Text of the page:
A 747 at the gate, as seen from the lounge windows

Lessons airlines can learn from Thai’s famous Bangkok ground services

Though Thai Airways’ scheduled international flights have been grounded amid the COVID-19 crisis, and the carrier is restructuring through a bankruptcy court, its first class ground services at Bangkok Suvarnabhumi airport (BKK) are renowned: a personal buggy transfer to the lounge, an hour’s massage in the Royal Orchid Spa, the extensive à la carte food and beverage menu, a private room all to yourself… it’s certainly something.

As first class declines — and in a world where space and staff costs are different than at BKK — what parts of the experience can be replicated elsewhere?

To my mind, quite a few of them. Fundamentally, the benefit of this kind of ground service is around not having to mentally spool up and down during a connection. Normally, you’d spool up as you step off the plane into the hubbub of navigating yourself through an international airport, then spool down again in the lounge, then spool up again to get to the gate and board, then spool down again.

As a benefit, even in the context of first class problems, this sounds irredeemably bougie, but fundamentally having a more relaxing and easier journey is one of the key reasons why people pay big bucks for premium travel or invest loyalty in an airline for redemption upgrades. That’s especially true in the premium leisure market.

The buggy waiting at the gate means that you can kick back and relax on your way to the lounge, where you don’t even have to watch the clock because staffers are monitoring departure times. The escort to the gate and onto the plane, too, means that you don’t have to think about it.

The delicious range of food and drinks is a delight that should definitely be given some attention, and I especially enjoyed the range of mocktails and juices available.

A coconut acts as a cup, and is presented in a ceramic bowl, with a straw

Drinking straight from a coconut is such a treat. Image: John Walton

A virgin piña colada makes for a particularly refreshing breakfast drink after a red-eye flight, while the fun of drinking out of a whole coconut is a wonderful luxury that is, admittedly, not easy to replicate in colder climes. That said, it continues to astound me how few first class lounges offer interesting made-to-order juice and mocktail options, even where they have full-time bartenders and kitchens.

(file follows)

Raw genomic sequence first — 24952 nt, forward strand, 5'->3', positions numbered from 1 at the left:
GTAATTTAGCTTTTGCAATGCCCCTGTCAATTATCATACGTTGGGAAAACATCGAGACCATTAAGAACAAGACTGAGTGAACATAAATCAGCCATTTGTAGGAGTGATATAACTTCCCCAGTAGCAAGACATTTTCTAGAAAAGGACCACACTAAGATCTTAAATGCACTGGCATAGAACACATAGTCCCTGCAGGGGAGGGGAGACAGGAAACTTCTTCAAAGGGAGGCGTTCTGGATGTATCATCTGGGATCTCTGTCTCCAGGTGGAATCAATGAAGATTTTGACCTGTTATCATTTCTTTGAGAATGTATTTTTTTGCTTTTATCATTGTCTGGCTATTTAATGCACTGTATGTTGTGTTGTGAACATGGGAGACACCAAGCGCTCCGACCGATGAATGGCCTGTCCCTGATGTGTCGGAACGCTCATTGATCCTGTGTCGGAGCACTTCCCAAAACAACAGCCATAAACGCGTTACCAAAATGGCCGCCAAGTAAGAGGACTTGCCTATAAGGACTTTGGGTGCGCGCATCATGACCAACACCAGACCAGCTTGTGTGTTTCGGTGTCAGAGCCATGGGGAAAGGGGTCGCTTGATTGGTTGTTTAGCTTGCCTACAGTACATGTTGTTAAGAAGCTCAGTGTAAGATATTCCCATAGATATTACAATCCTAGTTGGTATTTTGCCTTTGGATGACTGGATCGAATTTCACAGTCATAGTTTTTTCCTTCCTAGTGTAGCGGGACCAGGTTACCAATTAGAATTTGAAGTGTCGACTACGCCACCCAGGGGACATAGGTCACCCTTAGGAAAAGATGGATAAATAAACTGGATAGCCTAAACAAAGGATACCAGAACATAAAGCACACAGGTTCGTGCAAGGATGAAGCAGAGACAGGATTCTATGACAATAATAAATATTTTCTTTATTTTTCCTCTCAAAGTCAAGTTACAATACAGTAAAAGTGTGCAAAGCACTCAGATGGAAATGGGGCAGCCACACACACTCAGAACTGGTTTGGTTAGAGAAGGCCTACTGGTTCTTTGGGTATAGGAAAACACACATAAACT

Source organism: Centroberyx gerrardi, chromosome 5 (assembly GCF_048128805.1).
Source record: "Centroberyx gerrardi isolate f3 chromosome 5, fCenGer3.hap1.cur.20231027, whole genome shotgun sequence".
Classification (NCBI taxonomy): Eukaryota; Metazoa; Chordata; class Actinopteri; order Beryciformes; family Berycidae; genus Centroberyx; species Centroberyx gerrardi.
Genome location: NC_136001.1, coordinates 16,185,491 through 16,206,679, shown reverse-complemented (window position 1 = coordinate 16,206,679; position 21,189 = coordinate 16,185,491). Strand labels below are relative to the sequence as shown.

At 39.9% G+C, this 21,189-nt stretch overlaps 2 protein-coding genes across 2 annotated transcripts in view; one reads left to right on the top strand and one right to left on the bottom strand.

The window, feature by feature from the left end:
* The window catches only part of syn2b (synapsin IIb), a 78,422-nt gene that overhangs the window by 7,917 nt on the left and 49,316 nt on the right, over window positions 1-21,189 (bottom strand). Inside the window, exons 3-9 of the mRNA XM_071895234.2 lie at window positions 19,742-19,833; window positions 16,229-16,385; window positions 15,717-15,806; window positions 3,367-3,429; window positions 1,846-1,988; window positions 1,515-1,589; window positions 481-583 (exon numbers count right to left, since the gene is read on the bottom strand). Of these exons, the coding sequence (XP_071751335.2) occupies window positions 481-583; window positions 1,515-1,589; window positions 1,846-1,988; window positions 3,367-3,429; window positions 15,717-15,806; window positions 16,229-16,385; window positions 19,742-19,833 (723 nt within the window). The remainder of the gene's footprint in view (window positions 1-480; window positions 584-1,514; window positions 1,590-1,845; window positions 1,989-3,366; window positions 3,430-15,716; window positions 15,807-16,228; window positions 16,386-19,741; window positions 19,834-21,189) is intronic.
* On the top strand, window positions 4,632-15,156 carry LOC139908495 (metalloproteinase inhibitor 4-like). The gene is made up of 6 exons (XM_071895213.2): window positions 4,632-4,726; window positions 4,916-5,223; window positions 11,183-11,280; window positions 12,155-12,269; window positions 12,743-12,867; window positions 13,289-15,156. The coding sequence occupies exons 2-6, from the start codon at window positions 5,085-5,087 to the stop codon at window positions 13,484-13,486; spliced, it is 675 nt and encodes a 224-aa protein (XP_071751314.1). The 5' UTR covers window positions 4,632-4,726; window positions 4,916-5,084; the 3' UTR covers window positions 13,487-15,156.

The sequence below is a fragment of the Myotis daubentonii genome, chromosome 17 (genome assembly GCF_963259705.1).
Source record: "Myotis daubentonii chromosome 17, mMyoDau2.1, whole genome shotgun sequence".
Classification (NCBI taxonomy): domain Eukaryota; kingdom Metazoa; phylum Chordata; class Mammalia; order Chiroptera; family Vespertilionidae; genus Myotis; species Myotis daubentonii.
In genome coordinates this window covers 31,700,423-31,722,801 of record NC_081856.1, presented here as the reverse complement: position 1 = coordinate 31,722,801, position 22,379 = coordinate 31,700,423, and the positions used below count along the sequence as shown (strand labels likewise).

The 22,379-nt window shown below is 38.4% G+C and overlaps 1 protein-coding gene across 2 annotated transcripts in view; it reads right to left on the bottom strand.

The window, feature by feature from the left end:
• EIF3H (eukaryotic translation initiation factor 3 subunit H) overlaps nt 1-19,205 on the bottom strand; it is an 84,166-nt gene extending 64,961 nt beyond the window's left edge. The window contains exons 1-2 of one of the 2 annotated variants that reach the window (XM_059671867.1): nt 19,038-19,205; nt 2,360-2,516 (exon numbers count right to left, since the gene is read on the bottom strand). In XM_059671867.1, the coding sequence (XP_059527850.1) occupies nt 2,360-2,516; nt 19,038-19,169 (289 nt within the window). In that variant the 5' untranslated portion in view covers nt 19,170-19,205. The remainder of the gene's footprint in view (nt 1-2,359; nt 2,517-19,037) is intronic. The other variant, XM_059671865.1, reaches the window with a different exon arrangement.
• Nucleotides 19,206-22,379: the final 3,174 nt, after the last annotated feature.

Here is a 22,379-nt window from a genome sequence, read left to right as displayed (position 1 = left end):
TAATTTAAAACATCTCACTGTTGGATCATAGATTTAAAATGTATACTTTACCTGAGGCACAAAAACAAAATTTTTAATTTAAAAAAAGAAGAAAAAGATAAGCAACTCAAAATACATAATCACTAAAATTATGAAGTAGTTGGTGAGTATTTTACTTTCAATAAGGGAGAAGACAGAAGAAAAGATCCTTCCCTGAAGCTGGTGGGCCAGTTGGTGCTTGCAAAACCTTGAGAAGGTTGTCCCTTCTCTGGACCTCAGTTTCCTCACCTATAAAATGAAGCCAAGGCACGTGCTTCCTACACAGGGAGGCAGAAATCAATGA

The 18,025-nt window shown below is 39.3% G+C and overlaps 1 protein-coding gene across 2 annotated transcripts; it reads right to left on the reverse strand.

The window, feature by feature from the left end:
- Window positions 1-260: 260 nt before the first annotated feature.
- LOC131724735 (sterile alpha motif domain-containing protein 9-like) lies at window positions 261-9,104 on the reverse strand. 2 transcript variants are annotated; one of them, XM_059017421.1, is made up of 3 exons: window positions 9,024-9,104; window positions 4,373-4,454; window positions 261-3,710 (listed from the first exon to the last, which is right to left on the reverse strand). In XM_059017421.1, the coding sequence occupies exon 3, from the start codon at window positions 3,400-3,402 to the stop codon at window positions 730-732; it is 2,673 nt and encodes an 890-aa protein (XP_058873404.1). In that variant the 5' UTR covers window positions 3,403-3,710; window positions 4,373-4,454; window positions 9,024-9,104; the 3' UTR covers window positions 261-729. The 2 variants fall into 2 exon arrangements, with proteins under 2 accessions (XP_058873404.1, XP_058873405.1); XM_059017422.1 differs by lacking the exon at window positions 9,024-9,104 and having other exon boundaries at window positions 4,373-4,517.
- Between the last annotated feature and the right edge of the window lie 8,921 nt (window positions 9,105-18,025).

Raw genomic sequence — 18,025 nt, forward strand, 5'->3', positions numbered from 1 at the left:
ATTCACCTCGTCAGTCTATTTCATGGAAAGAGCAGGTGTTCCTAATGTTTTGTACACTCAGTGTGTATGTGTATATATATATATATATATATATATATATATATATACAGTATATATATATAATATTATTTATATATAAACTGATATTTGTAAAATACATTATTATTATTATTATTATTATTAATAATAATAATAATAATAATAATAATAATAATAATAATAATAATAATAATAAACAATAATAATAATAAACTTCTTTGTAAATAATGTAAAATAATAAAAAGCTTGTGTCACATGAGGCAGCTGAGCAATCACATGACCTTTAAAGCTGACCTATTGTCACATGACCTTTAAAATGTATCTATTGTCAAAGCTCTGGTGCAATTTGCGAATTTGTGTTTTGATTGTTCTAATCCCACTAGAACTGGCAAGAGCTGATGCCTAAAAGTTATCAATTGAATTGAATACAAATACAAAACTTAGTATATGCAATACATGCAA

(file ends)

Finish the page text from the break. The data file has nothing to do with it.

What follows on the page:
A yellow virgin piña colada in a glass with a purple plastic mixing straw

I don’t mind admitting I went through more than one virgin piña colada. Image: John Walton

But not all the lessons from Thai’s Bangkok first class ground services are worth replicating.

Its Royal Orchid Spa at BKK is a real luxury, and one that has been replicated to greater and lesser extents in lounge spas elsewhere. But in a COVID-19 world, this sort of high-touch service just doesn’t make sense as an amenity for any class of travel.

Thai’s lounge itself could do with some serious thought being given to its design. It essentially has two types of space: a main seating area and semi-private rooms featuring a two-seater sofa, some armchairs and a small desk with an all-in-one computer.

Two chairs and a love seat with multi-covered pillows in a semi-open space with a coffee table

The semi-private rooms are nice, but open to the terminal and a bit bland. Image: John Walton

The concept of the semi-private rooms is a good one: privacy and quiet is a real luxury when traveling. The issue with them is that they’re open both to the noise of the main terminal below and to the rest of the lounge, and there’s no door to them, making it a little bit less private than it otherwise could be.

And the rest of the space is just really a bunch of serried ranks of chairs. They’re nice chairs, but it’s not exactly a premium experience.

Rows of chairs and tables in the lounge. Different color pillows are seen on the chairs (yellow, purple, red)

The serried ranks of chairs — never filled during my time in the lounge — don’t feel premium. Image: John Walton

With a relatively long layover — arriving in the lounge just before 8am and heading out at 5pm — I also found the nap rooms to be a little under-imaginative: I understand that a leather banquette is easy to clean, but the paper-thin economy-style blanket meant a chilly snooze.

A bed-like structure covered in leather, with a pillow and a thin blanket in plastic

How can the airline nap room be improved? Image: John Walton

There are, of course, other concepts to this sort of space: Cathay Pacific’s cabanas in The Wing or the Retreat rooms in The Pier, for example.


The lesson from here could be to integrate this sort of option into the main semi-private rooms, adding a bit of extra privacy and luxury.

The key to learning from this renowned set of lounge services is one of synthesis and synergy between the hard and soft product, it seems to me.

On the hard product side: how private can spaces be? How can non-private spaces be made equally luxurious? How can touches of luxury be integrated wherever possible?

And on the soft product side: how can passengers be helped not to have to spool up and down during their journey, how can services be designed to take out the stress of travel while ensuring passenger safety in a COVID-19 world, and how can relatively low-impact luxuries be integrated?

Related Articles: